What A Registered Dietitian Would Feed Her Kids
Over the years as I worked in clinical and outpatient settings, I listened to people share their eating patterns, the timing of their meals, what they ate, how much they ate, the reasons they ate. The more I listened, the clearer it became that eating is a learned behavior we mirror based on family tradition, culture and sometimes the resources available to us.
Once I had children of my own, I knew that it was my responsibility to teach them all that I know about eating healthy so that they could thrive and grow. As early as their infant years, I would appropriately give them their feedings at the recommended times and the appropriate number of ounces based on their weight. When they started eating solids, I avoided meals that came prepackaged because I wanted them to get used to the taste of unprocessed food first.
My children are now three and five years old, and like most parents, I hear “I don’t want this, I don’t like that, no thank you” during meal time. Parents should remember that mealtimes is not the time for negotiations. I simply tell my children this is what is available for dinner today. I do not make an alternative meal or give them a choice. I also announce with great excitement what our dinner menu includes prior to serving dinner and I often get them to help me cook.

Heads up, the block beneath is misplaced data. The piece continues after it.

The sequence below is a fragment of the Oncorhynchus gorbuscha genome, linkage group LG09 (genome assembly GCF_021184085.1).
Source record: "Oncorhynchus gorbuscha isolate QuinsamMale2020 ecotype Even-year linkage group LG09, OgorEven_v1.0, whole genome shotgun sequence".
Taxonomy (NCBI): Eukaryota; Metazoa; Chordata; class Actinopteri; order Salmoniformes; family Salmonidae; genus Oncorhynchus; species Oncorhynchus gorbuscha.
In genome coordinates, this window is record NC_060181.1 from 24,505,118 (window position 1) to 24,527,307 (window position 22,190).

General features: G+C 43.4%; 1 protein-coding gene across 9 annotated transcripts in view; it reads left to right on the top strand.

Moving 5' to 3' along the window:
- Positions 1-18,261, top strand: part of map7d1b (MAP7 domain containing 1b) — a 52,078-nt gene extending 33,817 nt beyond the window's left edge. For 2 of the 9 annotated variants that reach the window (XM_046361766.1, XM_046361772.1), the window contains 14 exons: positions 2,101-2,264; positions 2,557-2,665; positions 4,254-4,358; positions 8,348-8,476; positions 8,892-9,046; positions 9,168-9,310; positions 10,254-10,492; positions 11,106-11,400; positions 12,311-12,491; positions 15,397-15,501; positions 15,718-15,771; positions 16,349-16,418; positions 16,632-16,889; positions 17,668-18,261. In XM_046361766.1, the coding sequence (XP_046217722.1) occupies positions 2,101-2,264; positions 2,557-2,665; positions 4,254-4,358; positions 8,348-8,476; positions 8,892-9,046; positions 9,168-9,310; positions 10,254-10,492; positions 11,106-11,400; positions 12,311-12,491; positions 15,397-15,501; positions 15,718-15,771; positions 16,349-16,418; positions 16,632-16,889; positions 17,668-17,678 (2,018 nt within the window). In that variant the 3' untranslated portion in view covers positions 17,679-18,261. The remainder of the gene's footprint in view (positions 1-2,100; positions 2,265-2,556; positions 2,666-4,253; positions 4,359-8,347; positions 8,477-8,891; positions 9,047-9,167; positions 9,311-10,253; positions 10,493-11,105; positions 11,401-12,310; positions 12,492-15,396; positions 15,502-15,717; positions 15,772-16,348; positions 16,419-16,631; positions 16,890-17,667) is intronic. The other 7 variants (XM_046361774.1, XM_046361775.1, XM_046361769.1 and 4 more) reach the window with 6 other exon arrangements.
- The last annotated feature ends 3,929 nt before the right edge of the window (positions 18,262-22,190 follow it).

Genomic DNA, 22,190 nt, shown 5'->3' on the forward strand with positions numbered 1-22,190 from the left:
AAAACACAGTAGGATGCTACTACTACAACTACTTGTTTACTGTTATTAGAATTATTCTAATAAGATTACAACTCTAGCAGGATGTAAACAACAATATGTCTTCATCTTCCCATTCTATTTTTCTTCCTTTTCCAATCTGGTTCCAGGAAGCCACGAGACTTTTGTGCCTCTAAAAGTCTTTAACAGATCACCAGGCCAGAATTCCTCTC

Our meal always includes a protein, carbohydrate, and vegetable and /or fruit.
Sparkling water, plain or flavored, low fat milk, and diluted, low sugar juices.
When I am crunched for time, as most parents are, I prepare enough Carbohydrates or Proteins to serve more than one meal. This way you are only heating or preparing one component of the meal. For an example of a quick meal, I bake a mini personal pizza in the oven and slice one pear or cucumbers. I cut the pizza into 8 pieces and each child gets 3-4 pieces or half of the pizza. I always ask my children to tell me if they are still hungry, and if they are I offer more vegetables or fruits. I will offer a mini ice cream cone or a 100% fruit popsicle.
Before bed I serve 4-8 ounces of warm milk. This acts as a safety net on those days that either child does not eat as hearty as they usually do. Sometimes they only drink half, other times the full serving.
I do not purchase cookies, cakes, pastries or ice cream. We treat ice cream or frozen yogurt as a special treat. We usually make a trip to a Frozen Yogurt shop on birthdays, holidays or when the Tooth Fairy has visited.
By Alamaze Harrison, RDN, LDN
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